There are several studies to show the potential of N-Acetyl-DL Leucine in cerebellar ataxia. In one of them, the treatment improved ataxia in 12 patient’s type C disease. However, the effectiveness of N-Acetyl-Leucine is still controversial. Let’s look at its advantages and disadvantages.
Acryl-DL-Leucine is a branched-chain amino acid that is used to treat vestibular and motor symptoms of CA. Because it interacts with vestibular neurons, acetyl-DL-leucine can normalize the membrane potential of depolarized and hyperpolarized neurons. This amino acid also acts on the thalamus to regulate motor signaling. Despite its various advantages, acetyl-DL-leucine is not recommended for everyone.
Compared to l-leucine, N-acetyl-DL-leucine has similar physicochemical properties. It is soluble in water and has a high affinity for mitochondrial membranes. However, its incompatibility with other metabolites in the body means that it is not recommended for patients with renal failure or rheumatoid arthritis.
The first trial of acetyl-DL-leucine for cerebellar ataxia involved thirteen patients. The results of the trial showed that acetyl-dl-leucine improved motor function in patients with CA, compared to placebo. This study has many limitations. Moreover, no control group was used to determine the effects of acetyl-DL-leucine on cerebellar ataxia.
Its mechanism of action
The mechanisms of action of N-Acetyl DL-Leucine are not completely understood, but the dietary supplements is believed to act on cerebellar neurons. It is derived from the essential amino acid leucine. The N-Acetyl group is a chemical modification that can alter small molecules. Although this metabolite is similar to L-leucine, it has a therapeutic effect on postural compensation.
A study of mice with acute vestibulular vertigo found that N-Acetyl-DL-leucine improved visual acuity, contrast sensitivity, and visual field. The amine also reduced hyperpolarization and increased the production of the antioxidant nitrogen monoxide (NO). The molecule may also have a preventive and curative role in chronic diseases.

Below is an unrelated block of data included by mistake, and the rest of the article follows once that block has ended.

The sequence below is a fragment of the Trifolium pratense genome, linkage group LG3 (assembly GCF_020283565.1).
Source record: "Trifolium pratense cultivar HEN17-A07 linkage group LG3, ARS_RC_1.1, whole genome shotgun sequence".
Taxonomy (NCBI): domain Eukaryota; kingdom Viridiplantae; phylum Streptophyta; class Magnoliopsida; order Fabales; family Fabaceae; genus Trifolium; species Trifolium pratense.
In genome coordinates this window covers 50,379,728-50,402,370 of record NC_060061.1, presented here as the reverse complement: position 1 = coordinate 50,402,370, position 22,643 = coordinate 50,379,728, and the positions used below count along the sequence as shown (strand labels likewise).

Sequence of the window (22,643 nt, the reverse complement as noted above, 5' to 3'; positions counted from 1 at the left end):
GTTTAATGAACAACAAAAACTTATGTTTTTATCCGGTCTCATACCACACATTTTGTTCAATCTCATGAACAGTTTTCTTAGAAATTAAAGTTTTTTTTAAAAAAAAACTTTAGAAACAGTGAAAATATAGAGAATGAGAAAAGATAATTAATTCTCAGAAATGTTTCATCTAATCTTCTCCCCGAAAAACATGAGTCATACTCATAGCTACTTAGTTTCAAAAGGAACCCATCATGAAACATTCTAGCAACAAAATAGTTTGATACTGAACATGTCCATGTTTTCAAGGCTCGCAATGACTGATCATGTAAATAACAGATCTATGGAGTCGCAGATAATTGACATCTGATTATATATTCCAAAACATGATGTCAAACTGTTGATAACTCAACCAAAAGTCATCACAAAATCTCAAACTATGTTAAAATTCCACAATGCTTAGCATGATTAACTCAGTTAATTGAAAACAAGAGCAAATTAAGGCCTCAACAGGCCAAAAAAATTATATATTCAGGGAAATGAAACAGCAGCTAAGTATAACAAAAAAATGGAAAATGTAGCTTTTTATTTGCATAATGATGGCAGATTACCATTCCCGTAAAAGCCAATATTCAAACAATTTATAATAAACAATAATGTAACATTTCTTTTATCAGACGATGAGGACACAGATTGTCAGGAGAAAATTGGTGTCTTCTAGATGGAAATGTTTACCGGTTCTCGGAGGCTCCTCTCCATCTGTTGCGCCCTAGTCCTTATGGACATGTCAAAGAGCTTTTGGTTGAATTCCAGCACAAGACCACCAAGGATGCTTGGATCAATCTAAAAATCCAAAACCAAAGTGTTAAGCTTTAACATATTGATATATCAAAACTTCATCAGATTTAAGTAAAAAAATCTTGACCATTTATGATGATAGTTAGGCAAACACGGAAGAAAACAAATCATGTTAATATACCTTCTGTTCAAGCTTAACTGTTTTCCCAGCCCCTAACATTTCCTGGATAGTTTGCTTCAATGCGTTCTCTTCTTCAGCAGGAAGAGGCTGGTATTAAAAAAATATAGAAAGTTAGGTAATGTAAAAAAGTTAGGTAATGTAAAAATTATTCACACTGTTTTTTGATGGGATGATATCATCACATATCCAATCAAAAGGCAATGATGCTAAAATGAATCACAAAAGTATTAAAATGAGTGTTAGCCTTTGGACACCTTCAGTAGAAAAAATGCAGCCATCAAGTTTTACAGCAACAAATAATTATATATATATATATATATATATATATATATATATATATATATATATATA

Increasing NO in the brain is a mechanism by which N-Acetyl-DL-leucine affects regional cerebral glucose metabolism. It also activates the citric acid cycle enzymes and controls ATP production. It may also affect the production of glutamate in the cerebellum, modulating the neurotransmission of this chemical. Molecular-level studies of this compound are still necessary to understand its exact role in the brain.
Its effect on vestibular neurons
Studies have shown that N-Acetyl-DL-leucine can affect the membrane potential of the vestibular neurons, which are important for balance. The substance works on both hyperpolarized and depolarized neurons to restore membrane potential to a normal value. It also restored membrane potential after unilateral labyrinthectomy in guinea pigs. These findings support its use as a treatment for acute vestibular syndrome.
Although N-Acetyl-DL-leucine has been used for decades to treat acute vertigo, there is no definitive evidence of a causal role for this amino acid. However, it has been shown to improve postural compensation in patients undergoing vestibular neurotomy and labyrinthectomy, as well as in a model of UL in mice. Although the exact mechanism of ADLL’s action is unclear, guinea pig studies indicate that ADLL can restore the normal activity of medial vestibular neurons.
The effects of N-Acetyl-DL-leucine on the cerebellum are largely unknown, but this substance has been shown to improve cerebellar symptoms in patients with lysosomal storage disease. Further research into this compound is necessary to determine whether it can benefit patients with lysosomal storage diseases. It is a good option for treating lysosomal storage disorders as it has been shown to be neuroprotective in a small number of patients.
Its efficacy in cerebellar ataxia
During the ALCAT trial, a drug containing N-Acetyl-DL-leucine was administered to a group of patients with cerebellar ataxia. In this clinical trial, N-Acetyl-DL-leucine was found to improve motor functions in patients with CA. The drug improved the symptoms of this disorder in both mice and rats. The drug showed superiority to placebo in the test of motor functions.
The drug’s effect on vestibular function was studied using patients with hereditary cerebellar ataxia. It normalized the membrane potential of vestibular neurons. It also improved postural compensation in patients with unilateral vestibulopathy. Acetyl-DL-leucine also restored membrane potential in vestibular neurons and increased the regional cerebral metabolic rate of glucose in the paraflocculus. It has been found to interact with phosphatinositol 4,5-bisphosphate, which influences ion channel activity.
The efficacy of N-Acetyl-DL-leucine in cerebellar ataxia was initially demonstrated in a study of 18 patients with degenerative CA. In this study, N-Acetyl-DL-leucine improved the coefficient of variation of stride time in 14/18 patients, while aminopyridines improved gait variability in a group of 18 patients with cerebellar ataxia. Both subjects’ subjective gait scores and the SARA score improved with treatment.